When Thomas Shore's 1796 residence was destroyed by fire, his widow, Jane Gray Wall, and her second husband, Benjamin Haxall, rebuilt this Federal house on the site overlooking the Appomattox River and the bustling town of Petersburg. The elaborate new house was unlike any other in the region until Oak Hill (CS6) was erected a decade later. Both are one-story center-passage frame houses with octagonal ends and an inset entrance. The eighty-two-foot rear wing at Violet Bank was removed in the early twentieth century. The inspiration for the house's unusual octagonal form is a matter of speculation. Architect Benjamin Henry Latrobe mentioned in his Journal that he visited Violet Bank in April 1796 while Shore was constructing his house. Later, the Haxalls may have consulted Latrobe before building this house or they may have been inspired by one or more of the octagonal-end houses in Richmond designed by Latrobe. Violet Bank, unlike Latrobe's two-story brick houses or the octagonal-end Point of Honor (BD53) in Lynchburg, is a one-story frame structure. Perhaps the Haxalls were influenced by Thomas Jefferson's preference for one-story buildings.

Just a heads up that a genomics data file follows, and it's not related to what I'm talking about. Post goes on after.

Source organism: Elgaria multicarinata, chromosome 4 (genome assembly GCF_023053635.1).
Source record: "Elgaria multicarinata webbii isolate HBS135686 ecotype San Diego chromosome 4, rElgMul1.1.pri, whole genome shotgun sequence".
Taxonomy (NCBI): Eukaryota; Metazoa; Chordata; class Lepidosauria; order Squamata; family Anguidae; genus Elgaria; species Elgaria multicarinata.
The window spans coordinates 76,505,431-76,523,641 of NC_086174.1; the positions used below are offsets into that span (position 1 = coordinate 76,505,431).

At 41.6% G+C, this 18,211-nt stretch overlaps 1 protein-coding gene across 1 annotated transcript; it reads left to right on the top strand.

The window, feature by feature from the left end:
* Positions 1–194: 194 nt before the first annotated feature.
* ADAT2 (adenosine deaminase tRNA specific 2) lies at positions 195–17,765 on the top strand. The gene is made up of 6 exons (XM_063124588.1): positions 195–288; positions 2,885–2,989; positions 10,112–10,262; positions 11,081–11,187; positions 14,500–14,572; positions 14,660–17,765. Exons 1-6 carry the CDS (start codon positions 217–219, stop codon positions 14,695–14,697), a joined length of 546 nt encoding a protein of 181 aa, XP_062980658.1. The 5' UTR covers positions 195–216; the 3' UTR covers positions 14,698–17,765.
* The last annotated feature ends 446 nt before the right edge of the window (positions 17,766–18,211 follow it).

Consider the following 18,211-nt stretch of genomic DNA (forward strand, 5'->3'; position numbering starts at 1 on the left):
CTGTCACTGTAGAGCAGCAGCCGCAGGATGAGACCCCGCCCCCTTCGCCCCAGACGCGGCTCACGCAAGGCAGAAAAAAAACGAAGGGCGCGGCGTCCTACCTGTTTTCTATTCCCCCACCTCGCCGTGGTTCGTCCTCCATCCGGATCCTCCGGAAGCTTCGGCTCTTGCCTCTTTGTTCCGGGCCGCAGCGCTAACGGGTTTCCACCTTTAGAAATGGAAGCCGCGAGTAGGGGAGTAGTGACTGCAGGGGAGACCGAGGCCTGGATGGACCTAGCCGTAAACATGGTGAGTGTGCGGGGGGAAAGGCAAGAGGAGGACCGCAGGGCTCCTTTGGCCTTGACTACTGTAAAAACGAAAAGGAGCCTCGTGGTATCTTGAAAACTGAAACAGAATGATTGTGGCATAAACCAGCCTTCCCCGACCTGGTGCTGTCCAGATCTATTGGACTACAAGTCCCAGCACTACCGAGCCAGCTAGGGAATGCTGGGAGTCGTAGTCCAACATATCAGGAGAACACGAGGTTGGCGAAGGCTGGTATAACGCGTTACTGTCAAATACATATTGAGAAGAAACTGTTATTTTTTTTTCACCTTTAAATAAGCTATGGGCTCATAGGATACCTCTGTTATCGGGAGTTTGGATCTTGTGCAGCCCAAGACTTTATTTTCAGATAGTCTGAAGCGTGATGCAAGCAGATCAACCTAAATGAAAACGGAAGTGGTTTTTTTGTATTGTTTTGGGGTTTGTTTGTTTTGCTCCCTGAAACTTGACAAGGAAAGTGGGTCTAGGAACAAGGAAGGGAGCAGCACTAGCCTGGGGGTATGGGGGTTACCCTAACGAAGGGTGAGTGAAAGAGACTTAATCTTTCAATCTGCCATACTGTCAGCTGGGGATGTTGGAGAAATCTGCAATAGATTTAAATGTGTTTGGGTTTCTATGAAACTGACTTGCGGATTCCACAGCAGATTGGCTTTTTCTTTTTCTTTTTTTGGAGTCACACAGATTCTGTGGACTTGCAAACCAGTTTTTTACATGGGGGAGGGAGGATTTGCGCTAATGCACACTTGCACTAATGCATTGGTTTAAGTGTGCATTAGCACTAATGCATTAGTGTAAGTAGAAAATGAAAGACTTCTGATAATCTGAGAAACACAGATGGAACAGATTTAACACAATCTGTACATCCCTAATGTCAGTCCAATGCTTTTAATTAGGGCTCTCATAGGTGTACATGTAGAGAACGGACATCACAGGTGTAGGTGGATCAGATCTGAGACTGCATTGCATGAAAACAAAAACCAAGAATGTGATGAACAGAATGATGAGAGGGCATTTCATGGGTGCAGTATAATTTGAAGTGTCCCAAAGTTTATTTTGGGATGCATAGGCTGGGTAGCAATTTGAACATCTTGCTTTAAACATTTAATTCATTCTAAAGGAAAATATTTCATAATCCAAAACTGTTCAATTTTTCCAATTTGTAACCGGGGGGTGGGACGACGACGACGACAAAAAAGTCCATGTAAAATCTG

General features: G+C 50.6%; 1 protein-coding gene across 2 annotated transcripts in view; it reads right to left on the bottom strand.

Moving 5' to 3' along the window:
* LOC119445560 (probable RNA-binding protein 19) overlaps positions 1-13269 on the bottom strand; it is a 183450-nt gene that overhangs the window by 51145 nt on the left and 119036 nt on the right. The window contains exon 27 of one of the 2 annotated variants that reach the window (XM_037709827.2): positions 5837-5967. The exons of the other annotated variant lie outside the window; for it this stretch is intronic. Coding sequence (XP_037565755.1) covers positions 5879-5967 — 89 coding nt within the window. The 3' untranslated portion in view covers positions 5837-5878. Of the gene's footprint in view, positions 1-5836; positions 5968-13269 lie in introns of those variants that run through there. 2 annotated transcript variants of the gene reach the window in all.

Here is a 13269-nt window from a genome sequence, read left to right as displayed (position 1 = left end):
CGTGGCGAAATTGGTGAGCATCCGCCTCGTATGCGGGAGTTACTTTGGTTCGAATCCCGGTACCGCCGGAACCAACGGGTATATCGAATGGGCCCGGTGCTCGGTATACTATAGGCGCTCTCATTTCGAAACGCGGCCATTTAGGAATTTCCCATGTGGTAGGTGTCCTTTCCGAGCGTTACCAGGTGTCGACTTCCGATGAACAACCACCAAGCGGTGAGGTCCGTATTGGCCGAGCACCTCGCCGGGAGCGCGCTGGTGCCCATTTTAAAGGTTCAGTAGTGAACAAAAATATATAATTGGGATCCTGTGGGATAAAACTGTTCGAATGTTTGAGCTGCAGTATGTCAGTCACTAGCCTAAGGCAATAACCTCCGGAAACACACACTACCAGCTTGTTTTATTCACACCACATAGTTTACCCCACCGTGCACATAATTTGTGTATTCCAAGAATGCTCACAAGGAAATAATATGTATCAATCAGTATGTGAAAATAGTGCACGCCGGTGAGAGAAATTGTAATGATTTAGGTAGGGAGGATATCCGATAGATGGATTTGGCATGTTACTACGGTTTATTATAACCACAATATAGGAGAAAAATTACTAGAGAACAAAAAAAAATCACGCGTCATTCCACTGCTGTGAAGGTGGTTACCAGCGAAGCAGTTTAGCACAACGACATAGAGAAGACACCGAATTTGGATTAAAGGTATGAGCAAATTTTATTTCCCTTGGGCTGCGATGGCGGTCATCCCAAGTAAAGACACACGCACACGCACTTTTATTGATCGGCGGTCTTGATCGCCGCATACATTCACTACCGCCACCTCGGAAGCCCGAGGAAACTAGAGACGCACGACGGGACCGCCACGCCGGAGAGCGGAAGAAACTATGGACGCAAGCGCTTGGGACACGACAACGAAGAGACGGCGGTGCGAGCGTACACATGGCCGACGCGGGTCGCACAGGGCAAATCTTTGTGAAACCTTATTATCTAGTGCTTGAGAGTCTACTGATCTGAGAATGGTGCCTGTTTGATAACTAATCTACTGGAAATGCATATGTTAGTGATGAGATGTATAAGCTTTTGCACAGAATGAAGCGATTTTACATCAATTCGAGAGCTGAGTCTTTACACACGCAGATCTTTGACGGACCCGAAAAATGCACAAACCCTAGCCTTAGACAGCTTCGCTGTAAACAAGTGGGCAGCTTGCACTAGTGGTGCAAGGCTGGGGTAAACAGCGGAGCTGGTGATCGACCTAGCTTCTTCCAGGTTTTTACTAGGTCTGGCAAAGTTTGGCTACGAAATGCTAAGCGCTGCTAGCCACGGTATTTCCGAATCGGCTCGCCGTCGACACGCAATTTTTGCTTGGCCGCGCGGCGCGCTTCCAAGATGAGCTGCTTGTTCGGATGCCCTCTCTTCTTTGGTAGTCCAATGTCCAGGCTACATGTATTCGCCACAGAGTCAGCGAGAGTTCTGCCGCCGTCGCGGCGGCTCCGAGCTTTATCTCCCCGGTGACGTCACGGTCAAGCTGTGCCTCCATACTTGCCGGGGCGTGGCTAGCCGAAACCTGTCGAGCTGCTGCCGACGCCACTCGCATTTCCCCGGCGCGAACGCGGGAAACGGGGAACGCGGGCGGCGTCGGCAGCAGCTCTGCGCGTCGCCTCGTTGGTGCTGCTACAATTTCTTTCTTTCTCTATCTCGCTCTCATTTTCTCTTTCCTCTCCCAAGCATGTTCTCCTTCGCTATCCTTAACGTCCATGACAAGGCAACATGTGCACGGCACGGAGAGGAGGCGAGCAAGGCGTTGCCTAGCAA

At Violet Bank, steps lead up to a three-bay entrance portico supported by slender Doric columns and crowned with a parapet. The house's intricate interiors have some of Virginia's finest Adamesque decoration. Its elaborately ornamented plasterwork ceilings are based on designs in Asher Benjamin's American Builder's Companion of 1806. In the front garden is a giant cucumber tree, a deciduous native Magnolia acuminata that is reputed to be more than two centuries old. Violets growing on the hillside may be the origin of the plantation's name, or it may be derived from a Shakespearean phrase, “bank of violets,” from Twelfth Night (Act I, Scene 1). During the Siege of Petersburg in the summer of 1864, General Robert E. Lee had his headquarters here and wrote to his brother Charles Carter Lee, “You will be delighted I am Sure at the name of the place—‘Violet Bank’. Is it not attractive?” (letter from Camp 12, August 12, 1864, in possession of Mildred Lee Finney, Annapolis, Maryland). The house is now a museum of local history.